A Simple Communications Challenge

Since the dark days of 2008, employers have taken some steps to fix the 401k, the backbone of the nation's private retirement savings system. But Nobel laureate Robert C. Merton says that in the rush to upgrade these plans, sponsors and administrators have overlooked one big problem: They are managing the plans with the wrong goal in mind. "The only way to avoid a catastrophe is for plan participants, professionals, and regulators to shift the mind-set and metrics from asset value to income," explains Merton, who won the Nobel Prize in Economics in 1997.

In recent years, employers have tried to improve 401k's by introducing features such as automatic enrollment and products including target-date funds. But these moves are not likely to be sufficient. To fix the 401k, he argues, employers and the financial services companies that manage the plans must get past the ongoing obsession with two things: account balances and annual returns. These metrics, Merton says, are far less important than the amount of sustainable income an employee can expect to receive in retirement.

By disclosing annual income, instead of (or in addition to) an account balance, Merton says, employers would help employees quickly and easily calculate how much of their annual salary they can expect to replace in retirement, together with Social Security. As a result, employees would be better able to take action to ensure they are on track to retire as planned.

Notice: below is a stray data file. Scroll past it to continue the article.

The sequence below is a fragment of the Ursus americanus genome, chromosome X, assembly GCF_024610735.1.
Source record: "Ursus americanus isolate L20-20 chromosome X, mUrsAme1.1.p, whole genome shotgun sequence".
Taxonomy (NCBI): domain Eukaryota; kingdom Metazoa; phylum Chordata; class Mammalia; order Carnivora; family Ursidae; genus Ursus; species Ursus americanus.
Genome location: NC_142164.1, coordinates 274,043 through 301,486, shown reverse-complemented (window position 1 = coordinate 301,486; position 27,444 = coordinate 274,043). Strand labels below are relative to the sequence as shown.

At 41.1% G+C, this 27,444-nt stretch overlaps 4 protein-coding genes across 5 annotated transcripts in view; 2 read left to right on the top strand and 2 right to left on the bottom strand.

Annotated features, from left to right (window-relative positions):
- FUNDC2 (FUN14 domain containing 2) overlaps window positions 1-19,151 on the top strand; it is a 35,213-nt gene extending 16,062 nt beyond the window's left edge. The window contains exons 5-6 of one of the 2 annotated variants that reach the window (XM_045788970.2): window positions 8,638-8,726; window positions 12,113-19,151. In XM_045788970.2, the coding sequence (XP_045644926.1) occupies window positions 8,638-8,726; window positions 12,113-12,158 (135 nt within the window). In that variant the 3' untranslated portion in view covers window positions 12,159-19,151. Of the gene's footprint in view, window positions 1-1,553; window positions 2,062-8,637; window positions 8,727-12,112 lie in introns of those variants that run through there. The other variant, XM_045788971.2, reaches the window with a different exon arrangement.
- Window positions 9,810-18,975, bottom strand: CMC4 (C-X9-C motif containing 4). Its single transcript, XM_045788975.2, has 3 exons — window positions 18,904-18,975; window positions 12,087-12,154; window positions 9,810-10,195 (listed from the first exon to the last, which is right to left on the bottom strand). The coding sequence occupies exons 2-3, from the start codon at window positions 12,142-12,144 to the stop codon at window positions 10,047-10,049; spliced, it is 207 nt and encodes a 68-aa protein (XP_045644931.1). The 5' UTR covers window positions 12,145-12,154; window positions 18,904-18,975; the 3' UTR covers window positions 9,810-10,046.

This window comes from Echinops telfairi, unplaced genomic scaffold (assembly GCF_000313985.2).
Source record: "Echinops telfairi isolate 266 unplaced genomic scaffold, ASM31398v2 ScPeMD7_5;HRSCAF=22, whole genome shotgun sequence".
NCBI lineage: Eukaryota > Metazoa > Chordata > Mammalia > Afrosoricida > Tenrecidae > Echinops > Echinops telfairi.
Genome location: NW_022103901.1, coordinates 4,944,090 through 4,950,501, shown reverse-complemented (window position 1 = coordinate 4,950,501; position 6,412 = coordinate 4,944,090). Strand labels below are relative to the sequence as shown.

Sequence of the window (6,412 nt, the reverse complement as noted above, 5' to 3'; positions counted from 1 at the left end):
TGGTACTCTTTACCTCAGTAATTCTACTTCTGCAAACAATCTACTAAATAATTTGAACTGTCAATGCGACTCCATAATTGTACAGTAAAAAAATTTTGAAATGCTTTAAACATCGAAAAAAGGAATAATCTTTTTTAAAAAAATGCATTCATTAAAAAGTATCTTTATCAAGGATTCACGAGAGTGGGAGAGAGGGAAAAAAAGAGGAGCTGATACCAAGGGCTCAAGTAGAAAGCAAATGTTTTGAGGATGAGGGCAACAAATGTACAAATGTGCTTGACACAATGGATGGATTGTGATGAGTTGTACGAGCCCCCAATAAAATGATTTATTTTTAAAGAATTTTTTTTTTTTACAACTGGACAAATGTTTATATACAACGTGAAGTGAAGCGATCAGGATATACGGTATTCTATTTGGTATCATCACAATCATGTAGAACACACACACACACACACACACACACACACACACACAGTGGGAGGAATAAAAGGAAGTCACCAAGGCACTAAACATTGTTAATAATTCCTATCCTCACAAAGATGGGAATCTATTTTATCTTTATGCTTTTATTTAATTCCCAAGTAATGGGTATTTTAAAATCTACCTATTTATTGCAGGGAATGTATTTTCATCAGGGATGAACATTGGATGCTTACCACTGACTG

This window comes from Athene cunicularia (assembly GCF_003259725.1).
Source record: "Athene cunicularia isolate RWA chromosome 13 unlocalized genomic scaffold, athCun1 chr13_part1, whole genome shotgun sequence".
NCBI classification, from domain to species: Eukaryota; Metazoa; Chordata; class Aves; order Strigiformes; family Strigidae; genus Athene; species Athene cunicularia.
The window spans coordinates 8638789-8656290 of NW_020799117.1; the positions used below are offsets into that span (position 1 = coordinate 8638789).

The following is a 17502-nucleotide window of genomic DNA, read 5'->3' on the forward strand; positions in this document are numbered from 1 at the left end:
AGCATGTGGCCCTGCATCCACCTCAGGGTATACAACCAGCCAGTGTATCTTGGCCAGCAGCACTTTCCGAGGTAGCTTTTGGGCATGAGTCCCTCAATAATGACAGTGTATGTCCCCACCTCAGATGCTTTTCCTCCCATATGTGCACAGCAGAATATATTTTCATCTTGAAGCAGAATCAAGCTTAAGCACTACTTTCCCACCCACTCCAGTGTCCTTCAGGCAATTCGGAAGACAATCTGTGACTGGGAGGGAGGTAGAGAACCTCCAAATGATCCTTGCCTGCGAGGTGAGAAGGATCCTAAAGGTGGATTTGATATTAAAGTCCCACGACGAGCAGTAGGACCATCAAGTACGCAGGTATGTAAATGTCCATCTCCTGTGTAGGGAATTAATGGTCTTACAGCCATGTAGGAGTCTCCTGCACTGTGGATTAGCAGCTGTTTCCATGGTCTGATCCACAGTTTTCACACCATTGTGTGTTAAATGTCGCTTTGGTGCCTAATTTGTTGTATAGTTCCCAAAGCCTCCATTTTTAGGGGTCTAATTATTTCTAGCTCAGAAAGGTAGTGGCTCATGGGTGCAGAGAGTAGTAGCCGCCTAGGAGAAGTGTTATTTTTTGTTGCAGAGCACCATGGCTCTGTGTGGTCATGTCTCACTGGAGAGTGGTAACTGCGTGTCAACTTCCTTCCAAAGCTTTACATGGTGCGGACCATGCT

But that’s only half of it. In order to accurately calculate how much retirement income a participant's 401k balance will purchase, the plan sponsor must assume the money will be invested in an inflation-adjusted deferred annuity or in long-term U.S. Treasury bonds. These investments, Merton writes, ensure "spendable income" that's "secure for the life" of the bond or annuity and are "the very assets that are the safest from a retirement income perspective."

That's not to say that 401k money shouldn't be invested in stocks. In fact, Merton says, 401k investment managers should invest participants' savings in a mixture of "risky assets," including equities, and "risk-free assets," such as long-term U.S. Treasurys and deferred annuities. Moreover, investment managers should shift the investment mixes over time to optimize the likelihood of success.

Just Got Word LLC handles this kind of communication challenge for employers through annual, personalized total compensation statements and quarterly and semi-annual participant statements, that convert account balances to annual annuities payable at specific retirement ages.  This information is presented along with projected Social Security benefits so the participant can see exactly what kind of replacement income he or she can expect to receive in retirement.

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